Inside the mind of a leftist IDF reservist

Israeli journalist and blogger Noam Sheizaf – whom I recently met in Tel Aviv – is currently on reserve duty in the West Bank. It’s an interesting role for somebody so utterly opposed to the occupation. In his latest post, he tries to explain his thinking. Welcome to the tortured mind of the progressive Israeli:

As I write this, I still have 10 days until the end of my reserve service in the West Bank. It is my first service in the Palestinian territories in nine years. Until then I was a platoon commander in an infantry unit, and served on a regular basis in the West Bank and on Gaza strip, both during mandatory duty and on reserve. Seven years ago I decided I will not take part in the occupation anymore, and refused to enlist to my yearly service. I was sentenced to 28 days in army prison no. 6, and later removed from my commanding post. When the next call came, I was transferred to a civil defense unit (again, as platoon commander), which usually doesn’t carry out such missions. But lately the army changed its policy, and my unit was called for a 26 days service in the Jordan Vally area. Not “hardcore occupation” like the things I used to do in Hebron or Ramallah, but still, inside the West Bank.

What do I do here? That’s what I’ve been asking myself in the last two weeks. I don’t think I have the best answers yet, but I will try to share some of my thoughts on the matter here.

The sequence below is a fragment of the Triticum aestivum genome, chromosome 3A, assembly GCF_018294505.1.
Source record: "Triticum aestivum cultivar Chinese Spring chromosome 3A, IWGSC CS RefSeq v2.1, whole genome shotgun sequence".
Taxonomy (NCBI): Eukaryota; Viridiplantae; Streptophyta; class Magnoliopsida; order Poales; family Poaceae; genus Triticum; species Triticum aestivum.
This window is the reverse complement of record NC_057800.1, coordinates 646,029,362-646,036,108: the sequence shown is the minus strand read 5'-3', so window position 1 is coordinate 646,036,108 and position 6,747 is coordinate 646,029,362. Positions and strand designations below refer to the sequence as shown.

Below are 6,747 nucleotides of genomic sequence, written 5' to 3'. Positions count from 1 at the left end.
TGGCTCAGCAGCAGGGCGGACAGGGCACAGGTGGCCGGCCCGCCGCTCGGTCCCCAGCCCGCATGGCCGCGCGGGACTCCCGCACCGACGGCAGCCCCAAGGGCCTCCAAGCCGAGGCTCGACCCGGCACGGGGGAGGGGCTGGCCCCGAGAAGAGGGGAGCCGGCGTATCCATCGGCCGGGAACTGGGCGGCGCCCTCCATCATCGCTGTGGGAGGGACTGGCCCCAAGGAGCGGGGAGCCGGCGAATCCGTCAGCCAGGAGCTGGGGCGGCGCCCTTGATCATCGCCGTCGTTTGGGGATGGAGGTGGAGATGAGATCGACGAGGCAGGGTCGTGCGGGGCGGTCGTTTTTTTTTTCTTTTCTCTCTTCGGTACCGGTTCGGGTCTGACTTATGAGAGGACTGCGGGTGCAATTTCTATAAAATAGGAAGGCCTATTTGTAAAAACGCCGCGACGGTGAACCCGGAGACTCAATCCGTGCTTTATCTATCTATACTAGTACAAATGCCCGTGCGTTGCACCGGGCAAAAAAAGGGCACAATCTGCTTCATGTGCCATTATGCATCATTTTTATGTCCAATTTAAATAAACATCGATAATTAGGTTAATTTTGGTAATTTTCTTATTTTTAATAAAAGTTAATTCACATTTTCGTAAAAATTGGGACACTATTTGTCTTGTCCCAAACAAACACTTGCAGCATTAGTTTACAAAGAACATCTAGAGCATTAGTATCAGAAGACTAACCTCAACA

My first conclusion is that I just got weak. Nine years ago, after serving in South Mount Hebron, I understood there are no more excuses for taking part in what’s going on there. I explained this to my commanding officers, and when they insisted on calling me to serve, I was willing to do what I though was right. Military prison itself wasn’t that bad, but the whole process was emotionally demanding in a way that none-Israelis might find hard to understand. Explaining my actions to the people I worked with and to my family – repeating the same arguments over and over again – was extremely exhausting. Then, when an officer in my unit was killed in Jenin, confronting the rest of my friends in the army became almost impossible. The truth is I just didn’t want to go through all of this again.

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